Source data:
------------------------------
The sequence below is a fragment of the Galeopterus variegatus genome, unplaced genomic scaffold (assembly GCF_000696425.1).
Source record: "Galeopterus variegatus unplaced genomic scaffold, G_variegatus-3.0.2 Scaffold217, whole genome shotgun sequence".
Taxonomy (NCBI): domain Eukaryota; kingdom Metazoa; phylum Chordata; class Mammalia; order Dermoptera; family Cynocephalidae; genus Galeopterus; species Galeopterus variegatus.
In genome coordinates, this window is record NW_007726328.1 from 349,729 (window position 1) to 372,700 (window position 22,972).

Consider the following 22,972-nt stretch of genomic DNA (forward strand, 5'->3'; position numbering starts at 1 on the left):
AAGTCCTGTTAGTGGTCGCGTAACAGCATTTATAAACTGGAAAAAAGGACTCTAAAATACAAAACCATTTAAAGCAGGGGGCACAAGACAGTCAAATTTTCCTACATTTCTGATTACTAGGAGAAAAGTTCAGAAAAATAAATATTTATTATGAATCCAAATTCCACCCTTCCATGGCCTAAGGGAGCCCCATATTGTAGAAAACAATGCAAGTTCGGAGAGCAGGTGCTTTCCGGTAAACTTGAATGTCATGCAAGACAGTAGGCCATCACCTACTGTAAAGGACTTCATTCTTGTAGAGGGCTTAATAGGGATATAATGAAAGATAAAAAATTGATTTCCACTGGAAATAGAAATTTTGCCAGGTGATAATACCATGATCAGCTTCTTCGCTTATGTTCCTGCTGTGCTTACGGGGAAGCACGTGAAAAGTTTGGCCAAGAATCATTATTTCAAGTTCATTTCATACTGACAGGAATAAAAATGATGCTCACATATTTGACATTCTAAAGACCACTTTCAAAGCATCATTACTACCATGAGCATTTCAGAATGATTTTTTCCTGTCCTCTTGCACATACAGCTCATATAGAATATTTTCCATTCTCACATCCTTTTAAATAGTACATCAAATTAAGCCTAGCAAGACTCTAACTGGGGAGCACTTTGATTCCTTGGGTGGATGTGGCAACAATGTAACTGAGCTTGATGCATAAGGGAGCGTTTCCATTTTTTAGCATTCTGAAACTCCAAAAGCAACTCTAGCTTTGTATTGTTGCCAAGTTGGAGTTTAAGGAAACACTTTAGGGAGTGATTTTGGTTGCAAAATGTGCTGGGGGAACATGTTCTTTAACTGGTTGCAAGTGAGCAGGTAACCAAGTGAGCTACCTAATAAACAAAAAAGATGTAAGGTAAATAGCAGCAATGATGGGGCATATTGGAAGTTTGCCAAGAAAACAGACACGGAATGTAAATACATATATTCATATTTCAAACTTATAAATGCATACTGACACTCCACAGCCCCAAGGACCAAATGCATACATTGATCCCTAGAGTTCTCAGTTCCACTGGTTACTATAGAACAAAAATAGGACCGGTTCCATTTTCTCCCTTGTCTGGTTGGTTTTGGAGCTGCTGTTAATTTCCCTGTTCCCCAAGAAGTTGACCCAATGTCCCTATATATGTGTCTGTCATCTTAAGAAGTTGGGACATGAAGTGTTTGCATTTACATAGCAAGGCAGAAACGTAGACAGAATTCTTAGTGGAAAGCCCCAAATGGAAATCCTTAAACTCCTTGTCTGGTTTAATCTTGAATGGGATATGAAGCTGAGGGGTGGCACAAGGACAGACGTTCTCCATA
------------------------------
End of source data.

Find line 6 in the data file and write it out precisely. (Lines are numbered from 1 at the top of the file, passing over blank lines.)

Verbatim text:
AAGTCCTGTTAGTGGTCGCGTAACAGCATTTATAAACTGGAAAAAAGGACTCTAAAATACAAAACCATTTAAAGCAGGGGGCACAAGACAGTCAAATTTTCCTACATTTCTGATTACTAGGAGAAAAGTTCAGAAAAATAAATATTTATTATGAATCCAAATTCCACCCTTCCATGGCCTAAGGGAGCCCCATATTGTAGAAAACAATGCAAGTTCGGAGAGCAGGTGCTTTCCGGTAAACTTGAATGTCATGCAAGACAGTAGGCCATCACCTACTGTAAAGGACTTCATTCTTGTAGAGGGCTTAATAGGGATATAATGAAAGATAAAAAATTGATTTCCACTGGAAATAGAAATTTTGCCAGGTGATAATACCATGATCAGCTTCTTCGCTTATGTTCCTGCTGTGCTTACGGGGAAGCACGTGAAAAGTTTGGCCAAGAATCATTATTTCAAGTTCATTTCATACTGACAGGAATAAAAATGATGCTCACATATTTGACATTCTAAAGACCACTTTCAAAGCATCATTACTACCATGAGCATTTCAGAATGATTTTTTCCTGTCCTCTTGCACATACAGCTCATATAGAATATTTTCCATTCTCACATCCTTTTAAATAGTACATCAAATTAAGCCTAGCAAGACTCTAACTGGGGAGCACTTTGATTCCTTGGGTGGATGTGGCAACAATGTAACTGAGCTTGATGCATAAGGGAGCGTTTCCATTTTTTAGCATTCTGAAACTCCAAAAGCAACTCTAGCTTTGTATTGTTGCCAAGTTGGAGTTTAAGGAAACACTTTAGGGAGTGATTTTGGTTGCAAAATGTGCTGGGGGAACATGTTCTTTAACTGGTTGCAAGTGAGCAGGTAACCAAGTGAGCTACCTAATAAACAAAAAAGATGTAAGGTAAATAGCAGCAATGATGGGGCATATTGGAAGTTTGCCAAGAAAACAGACACGGAATGTAAATACATATATTCATATTTCAAACTTATAAATGCATACTGACACTCCACAGCCCCAAGGACCAAATGCATACATTGATCCCTAGAGTTCTCAGTTCCACTGGTTACTATAGAACAAAAATAGGACCGGTTCCATTTTCTCCCTTGTCTGGTTGGTTTTGGAGCTGCTGTTAATTTCCCTGTTCCCCAAGAAGTTGACCCAATGTCCCTATATATGTGTCTGTCATCTTAAGAAGTTGGGACATGAAGTGTTTGCATTTACATAGCAAGGCAGAAACGTAGACAGAATTCTTAGTGGAAAGCCCCAAATGGAAATCCTTAAACTCCTTGTCTGGTTTAATCTTGAATGGGATATGAAGCTGAGGGGTGGCACAAGGACAGACGTTCTCCATA